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Ice Ice Baby!

Photo: sea iceHappy new year bloggers! How are you all coping without eating your own bodyweight in mince pies every day? If you’re like us, you’re coping badly, especially if you have a cold. If you’re normal, you also probably didn’t pay that much attention to the news over the past couple of weeks. Lucky for you then that I am not normal and kept an eye on it for you.

The big science news over Christmas was that a project to drill down through 3km of ice to a lake in Antarctica which has been cut off for thousands of years had to be stopped due to equipment malfunctioning. Studying permafrost (parts of the world that have been frozen continuously for over 2 years – also through summer – this means at the poles or in high mountains) is incredibly rewarding and fascinating, but also fantastically difficult. Do you feel cold at the moment? Well spare a thought for our scientist friends who are currently battling temperatures of -25oC in Antarctica. At this temperature, water freezes pretty quickly, meaning that finding things to drink and water to use for experiments is hard, but also because water also freezes out of the air, it means that the air is dry, which means that you, your skin and your lungs get too dry, and despite it being so cold you get really dehydrated really really quickly. Combine that issue with all your equipment freezing shut, ice getting into the equipment and the simple fact that most machines don’t work when it gets too far below 0 degrees (next time it snows try going outside and using a smartphone) and you’ve got yourself a problem.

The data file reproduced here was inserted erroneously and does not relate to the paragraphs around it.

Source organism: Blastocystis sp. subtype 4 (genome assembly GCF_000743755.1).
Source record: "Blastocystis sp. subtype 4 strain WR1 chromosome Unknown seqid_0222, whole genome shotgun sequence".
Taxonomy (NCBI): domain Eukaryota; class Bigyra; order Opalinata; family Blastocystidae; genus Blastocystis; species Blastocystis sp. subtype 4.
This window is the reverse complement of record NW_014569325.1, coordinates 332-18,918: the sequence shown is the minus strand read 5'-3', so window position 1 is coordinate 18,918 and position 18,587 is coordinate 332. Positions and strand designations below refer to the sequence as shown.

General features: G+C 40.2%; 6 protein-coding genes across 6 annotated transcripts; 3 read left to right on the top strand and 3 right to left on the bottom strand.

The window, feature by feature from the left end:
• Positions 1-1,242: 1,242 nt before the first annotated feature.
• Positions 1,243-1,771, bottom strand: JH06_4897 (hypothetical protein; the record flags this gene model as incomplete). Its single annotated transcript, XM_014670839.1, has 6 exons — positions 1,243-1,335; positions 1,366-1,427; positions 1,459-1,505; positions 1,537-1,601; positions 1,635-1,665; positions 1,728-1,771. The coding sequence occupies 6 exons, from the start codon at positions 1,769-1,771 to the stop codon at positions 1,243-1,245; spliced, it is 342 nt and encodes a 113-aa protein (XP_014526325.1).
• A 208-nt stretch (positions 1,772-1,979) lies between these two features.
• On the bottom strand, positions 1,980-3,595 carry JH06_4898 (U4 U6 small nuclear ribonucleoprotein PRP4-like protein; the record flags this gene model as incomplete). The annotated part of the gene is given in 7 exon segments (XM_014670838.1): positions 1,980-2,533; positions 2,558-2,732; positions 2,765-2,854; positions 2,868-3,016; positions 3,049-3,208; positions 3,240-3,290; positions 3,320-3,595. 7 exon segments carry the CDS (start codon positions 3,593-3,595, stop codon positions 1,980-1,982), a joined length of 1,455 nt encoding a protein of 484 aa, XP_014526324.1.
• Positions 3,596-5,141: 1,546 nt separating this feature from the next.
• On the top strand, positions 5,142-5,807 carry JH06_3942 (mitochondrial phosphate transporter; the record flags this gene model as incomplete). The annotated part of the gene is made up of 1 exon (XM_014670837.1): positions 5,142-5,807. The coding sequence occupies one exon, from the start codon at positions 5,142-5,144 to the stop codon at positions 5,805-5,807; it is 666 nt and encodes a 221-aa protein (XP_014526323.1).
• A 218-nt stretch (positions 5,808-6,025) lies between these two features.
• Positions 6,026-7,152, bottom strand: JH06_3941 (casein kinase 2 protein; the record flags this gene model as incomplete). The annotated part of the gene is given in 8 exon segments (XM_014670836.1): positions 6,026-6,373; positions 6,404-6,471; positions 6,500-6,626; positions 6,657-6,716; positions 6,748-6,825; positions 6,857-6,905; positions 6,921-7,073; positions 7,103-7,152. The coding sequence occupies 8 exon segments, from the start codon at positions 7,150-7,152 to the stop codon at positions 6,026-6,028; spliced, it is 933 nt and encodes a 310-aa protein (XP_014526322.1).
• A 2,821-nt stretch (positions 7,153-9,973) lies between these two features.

So if it’s so hard, why study permafrost? There are many reasons, firstly, the climate is changing, and we know that permafrost is melting, many animals (polar bears being one very obvious example) can only survive in very cold places, once the environment is gone, then animal will also go. Secondly, we know that ice holds many greenhouse gases within its structure (ie gases such as methane which drive climate change) and once the ice, known as the cryosphere, melts, these gases will be released. Thirdly, in high mountains, frozen water and soil acts as a sort of glue that holds everything together, and once this melts we see more and more natural disasters such as landslides. Finally, the more we know about how the cryosphere behaves, the more we can understand how it will behave when temperatures at the poles increases, and what we can do to help it.

That tells us why we study permafrost, so why were the British Antarctic Survey so interested in reaching a lake that has existed under ice for thousands of years? Well, they explain it for themselves on their website if you’re interested, but in summary, they want to know if anything is living there and they want to look at the sediments (i.e. the bits of mud that fall to the bottom of the lake) as these give a record of what the climate was up to when they were deposited and as we said above, the more we know about the past, the more we can work out about the present and infer about the future.

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Blog post by Linda Seward of Seward Technical Writing, providers of original science content.

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